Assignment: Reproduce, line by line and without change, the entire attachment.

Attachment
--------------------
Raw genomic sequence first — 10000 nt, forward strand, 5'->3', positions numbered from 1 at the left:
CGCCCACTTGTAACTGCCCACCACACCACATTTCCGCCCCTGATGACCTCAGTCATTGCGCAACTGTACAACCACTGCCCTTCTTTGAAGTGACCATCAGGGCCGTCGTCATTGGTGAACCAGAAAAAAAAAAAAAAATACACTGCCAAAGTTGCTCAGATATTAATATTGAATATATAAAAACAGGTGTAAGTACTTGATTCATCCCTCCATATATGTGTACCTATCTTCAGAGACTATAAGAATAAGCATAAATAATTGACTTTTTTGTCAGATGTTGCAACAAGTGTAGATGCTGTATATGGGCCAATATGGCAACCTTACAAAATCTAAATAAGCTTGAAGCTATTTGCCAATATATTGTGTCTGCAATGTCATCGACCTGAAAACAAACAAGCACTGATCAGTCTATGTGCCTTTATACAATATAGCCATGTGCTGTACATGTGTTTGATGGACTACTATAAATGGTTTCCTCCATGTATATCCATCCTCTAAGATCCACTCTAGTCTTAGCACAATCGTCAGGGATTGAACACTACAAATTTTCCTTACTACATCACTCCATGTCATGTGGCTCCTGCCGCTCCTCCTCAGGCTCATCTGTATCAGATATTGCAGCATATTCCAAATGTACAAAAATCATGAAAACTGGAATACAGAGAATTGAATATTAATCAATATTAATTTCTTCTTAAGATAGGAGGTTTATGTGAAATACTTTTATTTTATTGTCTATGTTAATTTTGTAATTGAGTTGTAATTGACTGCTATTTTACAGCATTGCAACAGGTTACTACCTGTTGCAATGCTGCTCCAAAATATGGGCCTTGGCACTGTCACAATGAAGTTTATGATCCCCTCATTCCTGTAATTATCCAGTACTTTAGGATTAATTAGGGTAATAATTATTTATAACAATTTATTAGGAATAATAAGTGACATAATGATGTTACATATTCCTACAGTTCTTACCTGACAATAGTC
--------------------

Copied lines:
Raw genomic sequence first — 10000 nt, forward strand, 5'->3', positions numbered from 1 at the left:
CGCCCACTTGTAACTGCCCACCACACCACATTTCCGCCCCTGATGACCTCAGTCATTGCGCAACTGTACAACCACTGCCCTTCTTTGAAGTGACCATCAGGGCCGTCGTCATTGGTGAACCAGAAAAAAAAAAAAAAATACACTGCCAAAGTTGCTCAGATATTAATATTGAATATATAAAAACAGGTGTAAGTACTTGATTCATCCCTCCATATATGTGTACCTATCTTCAGAGACTATAAGAATAAGCATAAATAATTGACTTTTTTGTCAGATGTTGCAACAAGTGTAGATGCTGTATATGGGCCAATATGGCAACCTTACAAAATCTAAATAAGCTTGAAGCTATTTGCCAATATATTGTGTCTGCAATGTCATCGACCTGAAAACAAACAAGCACTGATCAGTCTATGTGCCTTTATACAATATAGCCATGTGCTGTACATGTGTTTGATGGACTACTATAAATGGTTTCCTCCATGTATATCCATCCTCTAAGATCCACTCTAGTCTTAGCACAATCGTCAGGGATTGAACACTACAAATTTTCCTTACTACATCACTCCATGTCATGTGGCTCCTGCCGCTCCTCCTCAGGCTCATCTGTATCAGATATTGCAGCATATTCCAAATGTACAAAAATCATGAAAACTGGAATACAGAGAATTGAATATTAATCAATATTAATTTCTTCTTAAGATAGGAGGTTTATGTGAAATACTTTTATTTTATTGTCTATGTTAATTTTGTAATTGAGTTGTAATTGACTGCTATTTTACAGCATTGCAACAGGTTACTACCTGTTGCAATGCTGCTCCAAAATATGGGCCTTGGCACTGTCACAATGAAGTTTATGATCCCCTCATTCCTGTAATTATCCAGTACTTTAGGATTAATTAGGGTAATAATTATTTATAACAATTTATTAGGAATAATAAGTGACATAATGATGTTACATATTCCTACAGTTCTTACCTGACAATAGTC